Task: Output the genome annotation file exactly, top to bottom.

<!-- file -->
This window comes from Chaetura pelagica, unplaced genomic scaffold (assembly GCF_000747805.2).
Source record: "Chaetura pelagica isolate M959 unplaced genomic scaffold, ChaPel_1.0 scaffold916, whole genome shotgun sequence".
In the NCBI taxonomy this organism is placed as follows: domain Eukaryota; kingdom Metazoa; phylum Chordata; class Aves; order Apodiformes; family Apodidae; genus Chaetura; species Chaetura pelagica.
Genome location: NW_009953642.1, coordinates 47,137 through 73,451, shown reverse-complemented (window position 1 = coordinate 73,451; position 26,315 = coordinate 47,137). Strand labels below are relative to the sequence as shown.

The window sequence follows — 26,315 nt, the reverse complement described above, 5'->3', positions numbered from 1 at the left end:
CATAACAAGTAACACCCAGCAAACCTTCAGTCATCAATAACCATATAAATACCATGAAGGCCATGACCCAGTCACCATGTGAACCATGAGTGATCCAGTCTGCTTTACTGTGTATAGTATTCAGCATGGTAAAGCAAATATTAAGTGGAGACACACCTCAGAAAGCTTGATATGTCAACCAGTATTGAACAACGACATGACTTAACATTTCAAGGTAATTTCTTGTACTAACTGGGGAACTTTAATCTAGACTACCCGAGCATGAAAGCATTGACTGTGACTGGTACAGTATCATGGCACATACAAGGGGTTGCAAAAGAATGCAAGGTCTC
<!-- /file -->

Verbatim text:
This window comes from Chaetura pelagica, unplaced genomic scaffold (assembly GCF_000747805.2).
Source record: "Chaetura pelagica isolate M959 unplaced genomic scaffold, ChaPel_1.0 scaffold916, whole genome shotgun sequence".
In the NCBI taxonomy this organism is placed as follows: domain Eukaryota; kingdom Metazoa; phylum Chordata; class Aves; order Apodiformes; family Apodidae; genus Chaetura; species Chaetura pelagica.
Genome location: NW_009953642.1, coordinates 47,137 through 73,451, shown reverse-complemented (window position 1 = coordinate 73,451; position 26,315 = coordinate 47,137). Strand labels below are relative to the sequence as shown.

The window sequence follows — 26,315 nt, the reverse complement described above, 5'->3', positions numbered from 1 at the left end:
CATAACAAGTAACACCCAGCAAACCTTCAGTCATCAATAACCATATAAATACCATGAAGGCCATGACCCAGTCACCATGTGAACCATGAGTGATCCAGTCTGCTTTACTGTGTATAGTATTCAGCATGGTAAAGCAAATATTAAGTGGAGACACACCTCAGAAAGCTTGATATGTCAACCAGTATTGAACAACGACATGACTTAACATTTCAAGGTAATTTCTTGTACTAACTGGGGAACTTTAATCTAGACTACCCGAGCATGAAAGCATTGACTGTGACTGGTACAGTATCATGGCACATACAAGGGGTTGCAAAAGAATGCAAGGTCTC